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After Japan
Championship Standings:
Pos Driver Points
1 Nico Rosberg 313
2 Lewis Hamilton 280
3 Daniel Ricciardo 212
4 Kimi Raikkonen 170
5 Max Verstappen 165
6 Sebastian Vettel 165
7 Valtteri Bottas 81
8 Sergio Perez 80
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18 Pascal Wehrlein 1
19 Stoffel Vandoorne 1
20 Esteban Gutierrez 0
21 Marcus Ericsson 0
22 Felipe Nasr 0
23 Rio Haryanto 0
24 Esteban Ocon 0 


1 Mercedes 593
2 Red Bull/Renault 385
3 Ferrari 335
4 Force India/Mercedes 134
5 Williams/Mercedes 124
6 McLaren/Honda 62
7 Toro Rosso/Ferrari 47
8 Haas/Ferrari 28
9 Renault 8
10 Manor/Mercedes 1
11 Sauber/Ferrari 0 

Flybrid mechanical KERS explained

Formula 1
Sunday, January 11, 2009


Flybrid mechanical KERS
The Flybrid Kinetic Energy Recovery System (KERS) is a very small and light device that meets the FIA regulations for the 2009 season.

The key system features are:

  • A flywheel made of steel and carbon fiber which rotates at over 60,000 RPM inside an evacuated chamber
  • The flywheel casing features containment to avoid the escape of any debris in the unlikely event of a flywheel failure
  • The flywheel is connected to the transmission of the car on the output side of the gearbox via several fixed ratios, a clutch and the CVT
  • 60 kW power transmission in either storage or recovery
  • 400 kJ of usable storage (after accounting for internal losses)
  • A total system weight of 24 kg
  • A total packaging volume of 13 liters

The layout of the device is tailored exactly to meet the customer's requirement resulting in a truly bespoke solution that fits within the tight packaging constraints of a F1 car.

Formula One System Diagram

Managing partner Jon Hilton explains:

"This is our demonstrator device for a Formula 1 KERS so the layout of it is correct. The output from middle gear to the car is adapted for every individual car so this is the core bit that would be fitted to any car.

"Drive comes into the device’s continuously variable transmission which provides a seamlessly changing ratio between the inputs and the flywheel. Control pistons manage the ratio within the CVT. It contains a clutch, an epicyclic gearbox and a flywheel. The flywheel spins much faster than the input drive - it’s a 5:1 ratio. Controlling the position of the levers manages the torque transfer within the CVT, and therefore how much energy is stored or released.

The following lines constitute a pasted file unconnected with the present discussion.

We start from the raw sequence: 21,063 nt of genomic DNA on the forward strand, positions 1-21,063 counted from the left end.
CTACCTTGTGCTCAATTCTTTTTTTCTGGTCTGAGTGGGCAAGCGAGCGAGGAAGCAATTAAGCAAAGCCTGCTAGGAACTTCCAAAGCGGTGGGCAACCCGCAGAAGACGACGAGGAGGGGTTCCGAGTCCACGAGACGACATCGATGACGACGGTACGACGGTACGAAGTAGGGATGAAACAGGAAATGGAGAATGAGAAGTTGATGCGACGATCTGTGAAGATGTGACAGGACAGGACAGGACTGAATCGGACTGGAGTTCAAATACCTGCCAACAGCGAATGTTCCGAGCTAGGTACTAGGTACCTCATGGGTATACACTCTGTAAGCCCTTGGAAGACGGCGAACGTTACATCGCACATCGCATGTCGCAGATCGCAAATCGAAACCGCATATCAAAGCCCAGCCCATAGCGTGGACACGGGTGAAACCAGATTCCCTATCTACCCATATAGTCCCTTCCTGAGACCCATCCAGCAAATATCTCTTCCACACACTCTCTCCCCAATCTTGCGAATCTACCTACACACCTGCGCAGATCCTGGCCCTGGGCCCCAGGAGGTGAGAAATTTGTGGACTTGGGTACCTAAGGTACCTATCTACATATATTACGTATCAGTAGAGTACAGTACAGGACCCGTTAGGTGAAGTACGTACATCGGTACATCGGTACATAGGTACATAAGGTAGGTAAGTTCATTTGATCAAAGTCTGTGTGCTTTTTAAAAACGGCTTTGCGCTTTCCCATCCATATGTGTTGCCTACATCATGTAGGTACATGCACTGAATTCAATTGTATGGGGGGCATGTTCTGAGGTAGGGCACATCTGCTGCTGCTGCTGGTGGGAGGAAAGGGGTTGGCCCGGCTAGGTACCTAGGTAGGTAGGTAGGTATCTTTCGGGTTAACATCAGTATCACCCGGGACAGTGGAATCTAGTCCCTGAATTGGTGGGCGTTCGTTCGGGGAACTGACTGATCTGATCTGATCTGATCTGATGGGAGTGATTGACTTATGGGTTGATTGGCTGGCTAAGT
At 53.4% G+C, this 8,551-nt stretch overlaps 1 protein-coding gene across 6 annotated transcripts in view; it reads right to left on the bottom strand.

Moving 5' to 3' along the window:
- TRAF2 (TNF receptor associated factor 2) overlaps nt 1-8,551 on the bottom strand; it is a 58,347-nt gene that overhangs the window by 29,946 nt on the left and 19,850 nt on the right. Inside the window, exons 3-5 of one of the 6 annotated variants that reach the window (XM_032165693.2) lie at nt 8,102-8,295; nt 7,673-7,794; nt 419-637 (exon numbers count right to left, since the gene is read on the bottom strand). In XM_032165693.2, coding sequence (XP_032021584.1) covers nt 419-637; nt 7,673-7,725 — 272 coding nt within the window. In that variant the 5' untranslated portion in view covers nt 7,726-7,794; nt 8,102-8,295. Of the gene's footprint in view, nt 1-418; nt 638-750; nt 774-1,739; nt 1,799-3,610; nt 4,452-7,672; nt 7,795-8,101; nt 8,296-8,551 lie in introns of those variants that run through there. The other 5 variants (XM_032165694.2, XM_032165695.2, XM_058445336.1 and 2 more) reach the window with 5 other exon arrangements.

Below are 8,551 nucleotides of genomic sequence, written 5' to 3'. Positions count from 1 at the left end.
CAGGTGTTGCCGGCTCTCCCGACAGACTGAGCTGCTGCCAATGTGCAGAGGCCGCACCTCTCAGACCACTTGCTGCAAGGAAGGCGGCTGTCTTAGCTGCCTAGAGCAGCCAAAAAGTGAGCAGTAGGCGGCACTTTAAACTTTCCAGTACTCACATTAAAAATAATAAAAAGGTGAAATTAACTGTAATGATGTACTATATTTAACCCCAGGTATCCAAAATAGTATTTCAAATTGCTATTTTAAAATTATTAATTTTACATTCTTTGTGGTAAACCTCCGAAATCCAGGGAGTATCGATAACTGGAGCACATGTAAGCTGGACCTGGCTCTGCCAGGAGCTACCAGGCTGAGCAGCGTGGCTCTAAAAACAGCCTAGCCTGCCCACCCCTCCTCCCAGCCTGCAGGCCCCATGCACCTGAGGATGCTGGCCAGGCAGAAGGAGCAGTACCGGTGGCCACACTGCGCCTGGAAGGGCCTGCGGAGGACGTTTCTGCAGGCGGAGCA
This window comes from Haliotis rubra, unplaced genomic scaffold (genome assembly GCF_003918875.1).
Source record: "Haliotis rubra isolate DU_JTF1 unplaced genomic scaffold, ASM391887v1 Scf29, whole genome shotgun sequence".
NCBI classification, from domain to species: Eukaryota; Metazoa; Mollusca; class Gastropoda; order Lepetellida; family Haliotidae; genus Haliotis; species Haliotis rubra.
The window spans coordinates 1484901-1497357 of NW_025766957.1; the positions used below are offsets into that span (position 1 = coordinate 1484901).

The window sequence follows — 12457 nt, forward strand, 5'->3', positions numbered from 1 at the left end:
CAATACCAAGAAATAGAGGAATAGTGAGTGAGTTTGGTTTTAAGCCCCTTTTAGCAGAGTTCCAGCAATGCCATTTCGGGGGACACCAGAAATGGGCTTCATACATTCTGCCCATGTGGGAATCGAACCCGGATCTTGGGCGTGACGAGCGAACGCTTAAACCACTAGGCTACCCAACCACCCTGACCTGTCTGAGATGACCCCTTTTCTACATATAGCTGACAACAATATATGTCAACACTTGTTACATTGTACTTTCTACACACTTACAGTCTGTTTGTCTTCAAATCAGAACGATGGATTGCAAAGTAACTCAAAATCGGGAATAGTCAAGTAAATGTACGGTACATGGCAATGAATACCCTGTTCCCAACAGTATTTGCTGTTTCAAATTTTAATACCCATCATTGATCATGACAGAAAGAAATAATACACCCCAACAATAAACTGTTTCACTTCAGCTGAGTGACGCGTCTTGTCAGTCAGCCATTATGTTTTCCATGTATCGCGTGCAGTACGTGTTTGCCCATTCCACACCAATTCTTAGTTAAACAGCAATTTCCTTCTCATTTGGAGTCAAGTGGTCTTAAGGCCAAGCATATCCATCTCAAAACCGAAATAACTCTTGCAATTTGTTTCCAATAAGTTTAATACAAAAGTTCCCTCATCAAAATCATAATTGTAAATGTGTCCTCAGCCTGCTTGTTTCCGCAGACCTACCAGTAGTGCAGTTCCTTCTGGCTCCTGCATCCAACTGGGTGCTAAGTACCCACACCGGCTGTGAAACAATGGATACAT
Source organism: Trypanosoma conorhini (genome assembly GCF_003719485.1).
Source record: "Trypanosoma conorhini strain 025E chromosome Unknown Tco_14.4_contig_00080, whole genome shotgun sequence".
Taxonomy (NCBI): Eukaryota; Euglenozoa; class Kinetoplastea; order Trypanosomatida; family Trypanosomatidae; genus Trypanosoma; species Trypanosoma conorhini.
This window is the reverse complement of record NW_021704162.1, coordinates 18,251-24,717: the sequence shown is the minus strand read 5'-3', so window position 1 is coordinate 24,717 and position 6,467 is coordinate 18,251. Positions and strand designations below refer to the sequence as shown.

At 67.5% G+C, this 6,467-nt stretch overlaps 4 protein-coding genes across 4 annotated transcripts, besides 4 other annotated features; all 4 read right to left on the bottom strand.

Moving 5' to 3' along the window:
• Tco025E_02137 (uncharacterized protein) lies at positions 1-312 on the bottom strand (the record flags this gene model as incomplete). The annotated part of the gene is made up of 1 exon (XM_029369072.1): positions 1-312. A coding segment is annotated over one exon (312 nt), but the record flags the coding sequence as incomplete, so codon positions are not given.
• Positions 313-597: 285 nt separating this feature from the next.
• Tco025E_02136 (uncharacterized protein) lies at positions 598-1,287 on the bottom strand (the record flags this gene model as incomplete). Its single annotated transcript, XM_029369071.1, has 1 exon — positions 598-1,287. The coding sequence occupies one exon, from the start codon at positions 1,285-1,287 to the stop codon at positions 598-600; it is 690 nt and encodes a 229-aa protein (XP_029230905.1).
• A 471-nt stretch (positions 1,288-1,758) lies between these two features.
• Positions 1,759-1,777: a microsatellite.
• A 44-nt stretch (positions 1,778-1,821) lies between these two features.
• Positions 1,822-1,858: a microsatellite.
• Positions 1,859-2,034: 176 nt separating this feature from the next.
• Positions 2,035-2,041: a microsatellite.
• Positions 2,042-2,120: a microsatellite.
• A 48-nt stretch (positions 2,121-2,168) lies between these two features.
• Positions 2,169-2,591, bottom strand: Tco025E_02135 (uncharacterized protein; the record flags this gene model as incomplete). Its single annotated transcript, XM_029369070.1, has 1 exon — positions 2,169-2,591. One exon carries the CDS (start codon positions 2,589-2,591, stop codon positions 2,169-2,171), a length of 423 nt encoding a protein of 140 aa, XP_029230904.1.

"The energy is stored in the flywheel which spins at 64,000 rpm. We’ve done a huge amount of work on safety, it was our number one concern when we started. We’ve done a lot of testing and the device is completely safe. We’ve applied for patent protections, and some of those are published now, on safety and containment. This device has an outer containment structure made of carbon fiber which is extraordinarily strong. It can contain pressures of up to 1,150 bar, so it’s enormously strong. If something were to break, it would be contained, for definite.

"It’s our view that changing the states of the energy - from mechanical at the wheel, to electric, to chemical at the battery, and back again, is a very inefficient route. The energy efficiency in a petrol-electric hybrid is about 37%, where ours is about 60%.

"The electric systems is what you would find in a Toyota Prius or Honda Civic Hybrid. Those systems are less powerful - the Prius’s is 23kW, this is 60kW. Performance of the devices in F1 is limited to 60kw, but this one is capable of 100kW, we restrict it to meet the rules, but it is much more powerful than the regulations allow. We are expecting them to increase the limit in the future and we’re ready and waiting for it.

It weighs 25kg in total including all the control hydraulics, the fluid that’s in it, electronics, everything. We looked at two different locations for installing it in an F1 car: one effectively sat on top of the gearbox, the other in front of the engine at the bottom of the fuel cell. There’s advantages and disadvantages to either place."

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